Duanfang (18611911) was of Chinese ancestry but his family had become Manchu subjects in the late Ming period, and Duanfang was a member of the Plain White Banner. His forebears had served the Manchus well and were never far from court, so Duanfang was quickly elevated to official positions after attaining his juren degree in 1882. He served in many official posts, again, never far from the court, and in 1905 was one of a number of high officials despatched overseas to study systems of government. He was received at the White House in 1906, having sailed to America via Japan. Shortly thereafter, the group sailed again for Europe, where they paid formal visits to Germany, Russia, and Italy, and travelled in France and England. They returned to China after an absence of several months to propose that China needed to adopt some constitutional form of government. Duanfang resumed his spiralling official career. His tragedy was to have been in charge of the newly nationalized GuangzhouHangzhouChengdu railway system when the people of Sichuan rebelled against the proposed construction. The Governor-General of Sichuan memorialized the throne to object to the construction but was opposed by Duanfang. Given the rank of acting Governor-General of Sichuan, Duanfang was dispatched to calm the situation. When he reached Sichuan, an anti-Qing revolution broke out at Wuchang; a month later the people of Sichuan established an independent government at Chengdu. Duanfang, heading imperial troops to suppress the revolution and without proper military training, fared badly: his own troops mutinied in sympathy with the people of Sichuan and, after chopping off Duanfang's ears, they murdered him. Duanfang was an aesthete and a connoisseur and collected antiquities, including ancient bronzes, many of which, we are informed by Curtis, are now in the Metropolitan Museum in New York.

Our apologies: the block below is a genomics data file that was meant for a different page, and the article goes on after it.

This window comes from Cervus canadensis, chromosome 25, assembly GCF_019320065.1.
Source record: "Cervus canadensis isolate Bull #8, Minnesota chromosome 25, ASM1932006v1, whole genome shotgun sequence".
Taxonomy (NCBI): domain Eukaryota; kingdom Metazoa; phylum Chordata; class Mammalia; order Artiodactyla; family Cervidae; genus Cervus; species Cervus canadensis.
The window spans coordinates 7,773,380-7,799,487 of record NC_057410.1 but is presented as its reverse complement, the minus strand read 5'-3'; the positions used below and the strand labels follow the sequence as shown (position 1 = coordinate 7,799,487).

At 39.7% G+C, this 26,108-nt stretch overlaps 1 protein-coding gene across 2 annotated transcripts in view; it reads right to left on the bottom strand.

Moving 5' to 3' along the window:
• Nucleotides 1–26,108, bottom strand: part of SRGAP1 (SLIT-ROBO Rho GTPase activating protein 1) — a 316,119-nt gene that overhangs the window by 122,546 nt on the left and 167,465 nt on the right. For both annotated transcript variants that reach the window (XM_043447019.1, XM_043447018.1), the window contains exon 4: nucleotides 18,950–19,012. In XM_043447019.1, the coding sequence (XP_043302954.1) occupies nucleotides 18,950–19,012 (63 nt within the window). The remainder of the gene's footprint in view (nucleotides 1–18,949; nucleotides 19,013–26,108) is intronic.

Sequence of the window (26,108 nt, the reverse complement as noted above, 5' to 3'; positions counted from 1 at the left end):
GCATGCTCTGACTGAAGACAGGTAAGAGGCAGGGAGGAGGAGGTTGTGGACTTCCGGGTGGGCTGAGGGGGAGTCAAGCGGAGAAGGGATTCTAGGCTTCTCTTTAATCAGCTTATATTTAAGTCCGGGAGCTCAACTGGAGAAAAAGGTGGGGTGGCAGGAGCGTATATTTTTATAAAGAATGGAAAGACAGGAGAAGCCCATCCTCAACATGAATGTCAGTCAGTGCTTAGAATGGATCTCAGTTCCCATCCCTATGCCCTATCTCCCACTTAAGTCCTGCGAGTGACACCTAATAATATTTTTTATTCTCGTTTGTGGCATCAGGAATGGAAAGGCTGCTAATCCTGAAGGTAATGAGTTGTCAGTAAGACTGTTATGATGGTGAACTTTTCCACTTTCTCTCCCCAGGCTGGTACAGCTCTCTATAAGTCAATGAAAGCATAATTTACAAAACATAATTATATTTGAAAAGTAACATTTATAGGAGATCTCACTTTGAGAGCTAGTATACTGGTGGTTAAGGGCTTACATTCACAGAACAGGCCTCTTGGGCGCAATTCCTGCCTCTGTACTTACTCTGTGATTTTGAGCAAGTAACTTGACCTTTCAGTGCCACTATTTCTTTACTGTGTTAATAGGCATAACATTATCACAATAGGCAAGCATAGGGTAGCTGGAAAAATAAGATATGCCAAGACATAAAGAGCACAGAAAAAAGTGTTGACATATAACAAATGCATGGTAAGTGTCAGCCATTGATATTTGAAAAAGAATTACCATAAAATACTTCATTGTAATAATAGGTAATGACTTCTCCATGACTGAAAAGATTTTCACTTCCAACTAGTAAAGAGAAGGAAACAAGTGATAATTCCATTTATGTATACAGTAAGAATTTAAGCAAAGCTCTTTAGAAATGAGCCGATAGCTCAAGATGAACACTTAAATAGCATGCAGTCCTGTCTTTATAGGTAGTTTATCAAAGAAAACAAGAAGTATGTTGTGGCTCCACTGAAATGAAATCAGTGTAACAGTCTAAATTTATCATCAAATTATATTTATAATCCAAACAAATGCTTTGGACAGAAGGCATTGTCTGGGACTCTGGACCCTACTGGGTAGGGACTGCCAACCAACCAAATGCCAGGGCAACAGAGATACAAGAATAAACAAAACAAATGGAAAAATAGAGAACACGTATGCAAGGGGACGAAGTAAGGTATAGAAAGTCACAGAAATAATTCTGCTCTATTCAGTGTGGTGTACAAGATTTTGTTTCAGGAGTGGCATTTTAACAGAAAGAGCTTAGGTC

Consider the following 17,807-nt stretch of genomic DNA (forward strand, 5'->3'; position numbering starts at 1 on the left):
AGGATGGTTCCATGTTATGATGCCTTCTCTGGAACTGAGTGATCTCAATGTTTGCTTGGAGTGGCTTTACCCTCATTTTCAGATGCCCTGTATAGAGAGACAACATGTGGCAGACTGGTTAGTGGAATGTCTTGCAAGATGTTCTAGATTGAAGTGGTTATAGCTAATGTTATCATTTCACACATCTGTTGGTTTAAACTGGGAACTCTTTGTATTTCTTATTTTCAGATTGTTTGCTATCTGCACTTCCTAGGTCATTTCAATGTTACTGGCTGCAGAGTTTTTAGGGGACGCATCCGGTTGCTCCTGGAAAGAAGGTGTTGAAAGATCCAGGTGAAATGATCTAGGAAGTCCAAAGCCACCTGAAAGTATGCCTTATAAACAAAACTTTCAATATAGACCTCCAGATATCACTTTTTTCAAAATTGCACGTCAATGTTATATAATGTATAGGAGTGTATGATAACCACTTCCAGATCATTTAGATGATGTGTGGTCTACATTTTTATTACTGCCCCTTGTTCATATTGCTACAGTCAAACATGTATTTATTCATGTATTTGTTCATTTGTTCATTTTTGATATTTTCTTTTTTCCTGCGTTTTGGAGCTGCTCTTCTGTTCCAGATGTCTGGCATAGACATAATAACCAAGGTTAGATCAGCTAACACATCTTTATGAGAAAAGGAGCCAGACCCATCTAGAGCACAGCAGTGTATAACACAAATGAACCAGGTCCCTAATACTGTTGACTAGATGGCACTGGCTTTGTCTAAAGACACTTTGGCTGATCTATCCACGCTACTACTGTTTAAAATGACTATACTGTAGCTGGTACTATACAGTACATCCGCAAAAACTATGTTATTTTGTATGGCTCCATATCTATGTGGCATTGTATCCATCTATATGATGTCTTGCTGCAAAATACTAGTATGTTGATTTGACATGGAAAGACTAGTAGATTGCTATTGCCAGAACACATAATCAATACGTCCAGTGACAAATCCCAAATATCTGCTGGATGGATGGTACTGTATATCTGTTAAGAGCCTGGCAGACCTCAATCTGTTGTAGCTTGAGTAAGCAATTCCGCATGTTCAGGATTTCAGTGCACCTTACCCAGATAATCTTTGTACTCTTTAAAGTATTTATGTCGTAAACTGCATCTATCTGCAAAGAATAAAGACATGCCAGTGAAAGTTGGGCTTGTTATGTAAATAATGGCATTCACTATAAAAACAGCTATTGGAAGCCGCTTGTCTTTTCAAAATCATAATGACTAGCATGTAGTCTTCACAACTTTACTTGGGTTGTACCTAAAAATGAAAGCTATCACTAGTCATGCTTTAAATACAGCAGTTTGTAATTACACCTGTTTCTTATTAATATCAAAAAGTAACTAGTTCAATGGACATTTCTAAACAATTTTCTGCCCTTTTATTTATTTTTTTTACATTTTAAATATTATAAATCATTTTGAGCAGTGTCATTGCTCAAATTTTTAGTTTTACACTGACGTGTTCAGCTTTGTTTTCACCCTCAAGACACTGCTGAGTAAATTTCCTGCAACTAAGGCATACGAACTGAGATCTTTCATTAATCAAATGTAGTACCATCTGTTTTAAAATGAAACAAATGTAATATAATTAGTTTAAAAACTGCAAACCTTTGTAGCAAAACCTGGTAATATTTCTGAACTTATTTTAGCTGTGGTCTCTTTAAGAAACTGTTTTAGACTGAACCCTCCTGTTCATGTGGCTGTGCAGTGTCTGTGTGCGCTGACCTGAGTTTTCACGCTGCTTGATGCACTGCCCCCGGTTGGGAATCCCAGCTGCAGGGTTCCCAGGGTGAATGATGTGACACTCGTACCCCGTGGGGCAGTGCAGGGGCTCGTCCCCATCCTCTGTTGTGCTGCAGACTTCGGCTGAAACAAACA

The inscription is the beginning of a composition engraved on an early Tang stele, entitled 'Ode to the Sweet Spring at the Palace of Nine Achievements,' written by Ouyang Xun (557641):
During the first month of summer in the sixth year of the Zhenguan period (632) the emperor [Taizong] moved to the Palace of Nine Achievements for his summer retreat. This was formerly the Sui [emperor's] Palace of Benevolence and Longevity. Halls were erected atop the hills. The flow of torrents was stopped to form pools.
Apart from the use of vermilion colour for the seals, Ma has also used white paint here for the fur trim on Duanfang's jacket; sometimes he simply left blank space to act as white, but this is one of a few cases in which he employed white pigment.
來源： Lilla S. Perry Bob C. Stevens 蘇富比， 紐約，1982年6月25日，拍賣品號 219 Eric Young Sotheby's 倫敦， 1989年4月24日，拍賣品號 123
文獻: Perry 1960, 頁 136, 編號 132 Stevens 1976, 編號 1022 《國際中國鼻煙壺協會的學術期刊》(JICSBS)， 1975年6月， 頁 16～17 Chinese Snuff Bottles and Dishes, 編號 291 Art at Auction 1982, 頁 360 《國際中國鼻煙壺協會的學術期刊》(JICSBS)， 1989年秋期，頁 26 Art at Auction 1989, 頁 288 E & O Magazine (unpaginated) Kleiner, Yang, and Shangraw 1994, 編號 341 Sin, Hui, and Kwong 1996, 編號 295 Arts of Asia, 1997年3月～4月， 頁 152, 編號 295 Ma Zengshan 1997, 頁 55, 圖40 Treasury 4, 編號 592
展覽: Mikimoto Hall, Tokyo, 1978 香港藝術館，1994年3 月～6月 National Museum of Singapore, 1994年11月～1995年2月 徐氏藝術館，香港，1996年